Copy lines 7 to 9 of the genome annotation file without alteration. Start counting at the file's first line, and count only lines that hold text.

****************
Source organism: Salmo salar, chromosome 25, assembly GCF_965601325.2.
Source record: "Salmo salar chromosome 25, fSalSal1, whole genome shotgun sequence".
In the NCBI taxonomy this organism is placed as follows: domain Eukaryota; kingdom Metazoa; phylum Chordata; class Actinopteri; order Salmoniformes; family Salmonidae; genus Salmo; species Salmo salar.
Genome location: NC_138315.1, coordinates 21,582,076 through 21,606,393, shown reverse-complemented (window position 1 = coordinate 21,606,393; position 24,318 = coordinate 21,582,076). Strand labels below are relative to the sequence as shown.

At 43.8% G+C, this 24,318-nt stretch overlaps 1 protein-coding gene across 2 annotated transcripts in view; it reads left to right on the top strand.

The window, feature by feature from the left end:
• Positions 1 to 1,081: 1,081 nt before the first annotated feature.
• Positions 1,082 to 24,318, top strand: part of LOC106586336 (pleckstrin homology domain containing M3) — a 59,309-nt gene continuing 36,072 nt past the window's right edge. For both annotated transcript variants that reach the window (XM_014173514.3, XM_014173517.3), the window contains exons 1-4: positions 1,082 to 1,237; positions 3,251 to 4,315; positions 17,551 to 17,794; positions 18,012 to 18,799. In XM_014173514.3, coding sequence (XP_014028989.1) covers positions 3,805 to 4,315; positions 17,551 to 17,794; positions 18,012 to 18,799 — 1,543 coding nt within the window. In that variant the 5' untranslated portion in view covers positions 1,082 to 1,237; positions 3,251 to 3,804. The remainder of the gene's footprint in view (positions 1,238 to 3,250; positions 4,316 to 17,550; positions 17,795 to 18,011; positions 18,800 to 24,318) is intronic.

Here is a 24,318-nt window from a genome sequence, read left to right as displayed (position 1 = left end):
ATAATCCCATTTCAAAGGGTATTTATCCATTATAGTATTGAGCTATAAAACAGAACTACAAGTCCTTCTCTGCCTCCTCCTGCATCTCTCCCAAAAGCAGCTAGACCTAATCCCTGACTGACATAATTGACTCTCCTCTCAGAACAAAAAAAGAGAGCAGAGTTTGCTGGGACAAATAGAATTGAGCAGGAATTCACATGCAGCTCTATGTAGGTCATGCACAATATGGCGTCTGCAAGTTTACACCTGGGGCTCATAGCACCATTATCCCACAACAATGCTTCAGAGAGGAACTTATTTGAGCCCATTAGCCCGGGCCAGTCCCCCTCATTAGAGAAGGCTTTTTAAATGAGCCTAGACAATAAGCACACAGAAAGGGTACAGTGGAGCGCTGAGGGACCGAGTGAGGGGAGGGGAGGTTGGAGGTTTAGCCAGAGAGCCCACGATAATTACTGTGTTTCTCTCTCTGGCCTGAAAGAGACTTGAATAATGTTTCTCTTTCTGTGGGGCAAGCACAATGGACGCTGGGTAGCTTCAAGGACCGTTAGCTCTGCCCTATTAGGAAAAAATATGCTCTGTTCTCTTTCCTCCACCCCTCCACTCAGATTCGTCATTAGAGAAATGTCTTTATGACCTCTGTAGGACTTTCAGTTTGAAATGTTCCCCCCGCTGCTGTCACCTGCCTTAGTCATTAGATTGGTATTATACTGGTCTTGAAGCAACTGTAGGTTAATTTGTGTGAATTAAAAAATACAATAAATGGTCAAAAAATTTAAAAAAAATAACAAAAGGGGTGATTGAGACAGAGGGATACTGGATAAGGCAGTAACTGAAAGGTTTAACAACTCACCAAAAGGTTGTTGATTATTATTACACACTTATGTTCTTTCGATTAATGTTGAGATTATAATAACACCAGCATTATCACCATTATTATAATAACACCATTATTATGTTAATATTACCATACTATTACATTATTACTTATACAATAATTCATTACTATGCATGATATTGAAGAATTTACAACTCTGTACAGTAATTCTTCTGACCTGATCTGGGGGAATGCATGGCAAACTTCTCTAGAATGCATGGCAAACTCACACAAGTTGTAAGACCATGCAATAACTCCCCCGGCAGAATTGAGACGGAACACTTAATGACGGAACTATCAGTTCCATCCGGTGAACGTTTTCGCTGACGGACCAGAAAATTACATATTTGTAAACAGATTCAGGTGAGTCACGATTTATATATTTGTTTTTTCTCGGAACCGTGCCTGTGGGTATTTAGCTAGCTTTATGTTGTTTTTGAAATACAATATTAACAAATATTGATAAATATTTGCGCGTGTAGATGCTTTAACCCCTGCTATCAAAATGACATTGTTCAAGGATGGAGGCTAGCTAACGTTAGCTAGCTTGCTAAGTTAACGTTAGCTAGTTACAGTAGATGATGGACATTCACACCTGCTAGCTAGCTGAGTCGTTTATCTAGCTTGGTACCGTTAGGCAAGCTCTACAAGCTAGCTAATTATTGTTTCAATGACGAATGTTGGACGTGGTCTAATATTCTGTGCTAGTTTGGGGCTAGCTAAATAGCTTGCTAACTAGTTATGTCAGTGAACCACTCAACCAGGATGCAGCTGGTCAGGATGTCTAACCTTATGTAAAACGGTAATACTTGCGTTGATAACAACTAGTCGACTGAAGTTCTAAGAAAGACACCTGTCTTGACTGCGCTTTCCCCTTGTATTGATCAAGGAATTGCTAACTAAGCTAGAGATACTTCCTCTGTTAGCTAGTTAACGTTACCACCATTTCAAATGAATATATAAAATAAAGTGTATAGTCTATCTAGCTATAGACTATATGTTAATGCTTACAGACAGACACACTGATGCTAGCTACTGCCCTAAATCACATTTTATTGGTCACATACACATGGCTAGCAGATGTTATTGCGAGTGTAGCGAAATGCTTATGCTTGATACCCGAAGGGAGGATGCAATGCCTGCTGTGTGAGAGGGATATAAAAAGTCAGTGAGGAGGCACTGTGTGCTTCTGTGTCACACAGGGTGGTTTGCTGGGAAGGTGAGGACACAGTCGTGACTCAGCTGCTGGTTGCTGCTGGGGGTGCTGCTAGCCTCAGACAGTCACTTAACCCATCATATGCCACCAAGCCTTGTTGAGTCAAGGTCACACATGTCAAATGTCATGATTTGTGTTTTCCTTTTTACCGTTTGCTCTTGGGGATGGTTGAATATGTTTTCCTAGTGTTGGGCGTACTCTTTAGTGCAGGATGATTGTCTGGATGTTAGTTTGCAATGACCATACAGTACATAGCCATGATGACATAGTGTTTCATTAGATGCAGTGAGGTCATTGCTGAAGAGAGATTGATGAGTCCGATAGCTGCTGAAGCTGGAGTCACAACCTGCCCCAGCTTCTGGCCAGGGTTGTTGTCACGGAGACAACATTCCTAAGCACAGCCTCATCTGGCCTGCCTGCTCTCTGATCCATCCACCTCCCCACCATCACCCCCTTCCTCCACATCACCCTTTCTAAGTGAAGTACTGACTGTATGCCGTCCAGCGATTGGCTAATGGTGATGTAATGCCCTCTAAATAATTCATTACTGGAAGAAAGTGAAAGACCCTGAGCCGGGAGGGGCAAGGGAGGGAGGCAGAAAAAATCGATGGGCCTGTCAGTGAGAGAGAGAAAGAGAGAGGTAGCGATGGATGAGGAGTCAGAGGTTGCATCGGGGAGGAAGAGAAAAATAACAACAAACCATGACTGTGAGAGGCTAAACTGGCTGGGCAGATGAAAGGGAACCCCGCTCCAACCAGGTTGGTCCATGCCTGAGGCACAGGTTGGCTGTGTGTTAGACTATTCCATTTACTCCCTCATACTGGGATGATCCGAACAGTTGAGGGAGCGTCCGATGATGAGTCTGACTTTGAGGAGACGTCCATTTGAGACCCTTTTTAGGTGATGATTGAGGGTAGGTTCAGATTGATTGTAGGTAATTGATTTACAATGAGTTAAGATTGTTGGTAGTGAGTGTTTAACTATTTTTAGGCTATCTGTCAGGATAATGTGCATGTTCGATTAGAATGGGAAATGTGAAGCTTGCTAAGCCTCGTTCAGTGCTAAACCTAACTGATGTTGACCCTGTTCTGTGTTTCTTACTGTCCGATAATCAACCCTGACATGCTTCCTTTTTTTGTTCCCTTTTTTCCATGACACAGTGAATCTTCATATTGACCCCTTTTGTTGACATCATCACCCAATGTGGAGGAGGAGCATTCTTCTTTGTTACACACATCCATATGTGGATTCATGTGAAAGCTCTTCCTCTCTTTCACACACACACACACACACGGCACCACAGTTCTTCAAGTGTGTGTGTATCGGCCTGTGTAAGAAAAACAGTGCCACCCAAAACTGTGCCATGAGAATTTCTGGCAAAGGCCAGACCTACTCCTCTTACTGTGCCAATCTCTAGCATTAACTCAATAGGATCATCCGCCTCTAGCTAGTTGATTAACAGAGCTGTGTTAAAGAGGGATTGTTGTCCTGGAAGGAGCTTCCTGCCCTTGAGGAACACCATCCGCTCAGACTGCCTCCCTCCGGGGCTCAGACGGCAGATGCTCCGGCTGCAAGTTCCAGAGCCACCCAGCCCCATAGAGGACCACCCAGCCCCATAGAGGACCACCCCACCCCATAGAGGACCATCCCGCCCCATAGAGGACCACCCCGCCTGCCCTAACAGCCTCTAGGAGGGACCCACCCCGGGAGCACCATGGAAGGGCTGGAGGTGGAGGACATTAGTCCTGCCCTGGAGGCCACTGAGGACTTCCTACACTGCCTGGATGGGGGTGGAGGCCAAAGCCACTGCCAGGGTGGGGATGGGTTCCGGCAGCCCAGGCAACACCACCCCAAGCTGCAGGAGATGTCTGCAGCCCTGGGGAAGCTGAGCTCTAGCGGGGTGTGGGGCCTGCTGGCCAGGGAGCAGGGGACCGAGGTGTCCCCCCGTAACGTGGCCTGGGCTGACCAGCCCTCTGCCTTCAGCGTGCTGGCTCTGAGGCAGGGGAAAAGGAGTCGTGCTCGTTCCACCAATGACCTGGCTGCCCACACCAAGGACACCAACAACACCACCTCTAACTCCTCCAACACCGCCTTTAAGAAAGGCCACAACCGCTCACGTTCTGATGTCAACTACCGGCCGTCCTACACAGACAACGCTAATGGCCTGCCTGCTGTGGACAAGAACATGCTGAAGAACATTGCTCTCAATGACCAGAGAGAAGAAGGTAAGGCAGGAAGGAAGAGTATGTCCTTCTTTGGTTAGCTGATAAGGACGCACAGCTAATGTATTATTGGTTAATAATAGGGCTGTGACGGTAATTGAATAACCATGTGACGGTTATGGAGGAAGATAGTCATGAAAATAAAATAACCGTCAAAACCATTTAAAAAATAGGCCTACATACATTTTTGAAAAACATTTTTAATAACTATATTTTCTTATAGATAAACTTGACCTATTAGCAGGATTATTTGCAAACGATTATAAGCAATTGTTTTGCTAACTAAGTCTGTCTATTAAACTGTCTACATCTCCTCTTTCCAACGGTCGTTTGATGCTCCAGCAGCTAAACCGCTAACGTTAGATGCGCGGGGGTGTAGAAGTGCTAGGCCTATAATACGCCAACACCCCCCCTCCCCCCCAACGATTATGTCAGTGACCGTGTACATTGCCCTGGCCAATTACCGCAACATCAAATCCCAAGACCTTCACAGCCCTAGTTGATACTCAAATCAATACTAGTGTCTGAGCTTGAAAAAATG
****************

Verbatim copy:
• Positions 1 to 1,081: 1,081 nt before the first annotated feature.
• Positions 1,082 to 24,318, top strand: part of LOC106586336 (pleckstrin homology domain containing M3) — a 59,309-nt gene continuing 36,072 nt past the window's right edge. For both annotated transcript variants that reach the window (XM_014173514.3, XM_014173517.3), the window contains exons 1-4: positions 1,082 to 1,237; positions 3,251 to 4,315; positions 17,551 to 17,794; positions 18,012 to 18,799. In XM_014173514.3, coding sequence (XP_014028989.1) covers positions 3,805 to 4,315; positions 17,551 to 17,794; positions 18,012 to 18,799 — 1,543 coding nt within the window. In that variant the 5' untranslated portion in view covers positions 1,082 to 1,237; positions 3,251 to 3,804. The remainder of the gene's footprint in view (positions 1,238 to 3,250; positions 4,316 to 17,550; positions 17,795 to 18,011; positions 18,800 to 24,318) is intronic.

Here is a 24,318-nt window from a genome sequence, read left to right as displayed (position 1 = left end):